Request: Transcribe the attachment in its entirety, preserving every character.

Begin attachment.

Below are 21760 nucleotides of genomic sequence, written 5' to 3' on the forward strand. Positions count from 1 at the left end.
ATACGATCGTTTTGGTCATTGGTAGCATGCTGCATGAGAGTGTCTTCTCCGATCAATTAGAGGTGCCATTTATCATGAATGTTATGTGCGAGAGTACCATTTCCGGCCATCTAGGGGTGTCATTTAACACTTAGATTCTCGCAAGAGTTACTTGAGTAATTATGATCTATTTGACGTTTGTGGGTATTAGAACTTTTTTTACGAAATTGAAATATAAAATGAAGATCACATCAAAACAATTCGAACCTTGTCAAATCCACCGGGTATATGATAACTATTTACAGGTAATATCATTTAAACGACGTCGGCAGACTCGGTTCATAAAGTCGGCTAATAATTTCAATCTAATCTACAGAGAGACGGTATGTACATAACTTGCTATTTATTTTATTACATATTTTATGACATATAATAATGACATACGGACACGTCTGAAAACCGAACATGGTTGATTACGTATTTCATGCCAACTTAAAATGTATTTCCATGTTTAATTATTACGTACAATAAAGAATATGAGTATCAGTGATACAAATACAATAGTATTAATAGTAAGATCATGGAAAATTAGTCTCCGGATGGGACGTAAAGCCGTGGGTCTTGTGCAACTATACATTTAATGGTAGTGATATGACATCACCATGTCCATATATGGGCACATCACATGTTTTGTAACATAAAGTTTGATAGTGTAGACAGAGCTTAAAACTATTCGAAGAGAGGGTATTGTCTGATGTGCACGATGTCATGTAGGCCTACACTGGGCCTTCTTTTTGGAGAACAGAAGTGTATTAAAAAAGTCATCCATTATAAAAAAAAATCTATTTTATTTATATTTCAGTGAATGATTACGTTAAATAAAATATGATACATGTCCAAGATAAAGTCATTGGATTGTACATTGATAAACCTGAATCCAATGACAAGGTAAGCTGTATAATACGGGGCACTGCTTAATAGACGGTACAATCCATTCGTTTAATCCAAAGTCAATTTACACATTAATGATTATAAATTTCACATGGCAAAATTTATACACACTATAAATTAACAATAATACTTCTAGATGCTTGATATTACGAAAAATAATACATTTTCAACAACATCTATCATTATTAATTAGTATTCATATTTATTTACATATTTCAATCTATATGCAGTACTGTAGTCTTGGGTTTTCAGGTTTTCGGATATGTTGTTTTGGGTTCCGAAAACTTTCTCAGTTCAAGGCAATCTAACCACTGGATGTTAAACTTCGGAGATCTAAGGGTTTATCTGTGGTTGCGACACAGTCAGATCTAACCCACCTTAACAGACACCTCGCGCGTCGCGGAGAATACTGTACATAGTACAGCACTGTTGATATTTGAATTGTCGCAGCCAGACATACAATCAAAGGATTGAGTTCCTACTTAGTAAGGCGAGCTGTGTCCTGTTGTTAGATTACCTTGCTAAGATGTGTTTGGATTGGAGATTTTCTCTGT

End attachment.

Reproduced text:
Below are 21760 nucleotides of genomic sequence, written 5' to 3' on the forward strand. Positions count from 1 at the left end.
ATACGATCGTTTTGGTCATTGGTAGCATGCTGCATGAGAGTGTCTTCTCCGATCAATTAGAGGTGCCATTTATCATGAATGTTATGTGCGAGAGTACCATTTCCGGCCATCTAGGGGTGTCATTTAACACTTAGATTCTCGCAAGAGTTACTTGAGTAATTATGATCTATTTGACGTTTGTGGGTATTAGAACTTTTTTTACGAAATTGAAATATAAAATGAAGATCACATCAAAACAATTCGAACCTTGTCAAATCCACCGGGTATATGATAACTATTTACAGGTAATATCATTTAAACGACGTCGGCAGACTCGGTTCATAAAGTCGGCTAATAATTTCAATCTAATCTACAGAGAGACGGTATGTACATAACTTGCTATTTATTTTATTACATATTTTATGACATATAATAATGACATACGGACACGTCTGAAAACCGAACATGGTTGATTACGTATTTCATGCCAACTTAAAATGTATTTCCATGTTTAATTATTACGTACAATAAAGAATATGAGTATCAGTGATACAAATACAATAGTATTAATAGTAAGATCATGGAAAATTAGTCTCCGGATGGGACGTAAAGCCGTGGGTCTTGTGCAACTATACATTTAATGGTAGTGATATGACATCACCATGTCCATATATGGGCACATCACATGTTTTGTAACATAAAGTTTGATAGTGTAGACAGAGCTTAAAACTATTCGAAGAGAGGGTATTGTCTGATGTGCACGATGTCATGTAGGCCTACACTGGGCCTTCTTTTTGGAGAACAGAAGTGTATTAAAAAAGTCATCCATTATAAAAAAAAATCTATTTTATTTATATTTCAGTGAATGATTACGTTAAATAAAATATGATACATGTCCAAGATAAAGTCATTGGATTGTACATTGATAAACCTGAATCCAATGACAAGGTAAGCTGTATAATACGGGGCACTGCTTAATAGACGGTACAATCCATTCGTTTAATCCAAAGTCAATTTACACATTAATGATTATAAATTTCACATGGCAAAATTTATACACACTATAAATTAACAATAATACTTCTAGATGCTTGATATTACGAAAAATAATACATTTTCAACAACATCTATCATTATTAATTAGTATTCATATTTATTTACATATTTCAATCTATATGCAGTACTGTAGTCTTGGGTTTTCAGGTTTTCGGATATGTTGTTTTGGGTTCCGAAAACTTTCTCAGTTCAAGGCAATCTAACCACTGGATGTTAAACTTCGGAGATCTAAGGGTTTATCTGTGGTTGCGACACAGTCAGATCTAACCCACCTTAACAGACACCTCGCGCGTCGCGGAGAATACTGTACATAGTACAGCACTGTTGATATTTGAATTGTCGCAGCCAGACATACAATCAAAGGATTGAGTTCCTACTTAGTAAGGCGAGCTGTGTCCTGTTGTTAGATTACCTTGCTAAGATGTGTTTGGATTGGAGATTTTCTCTGT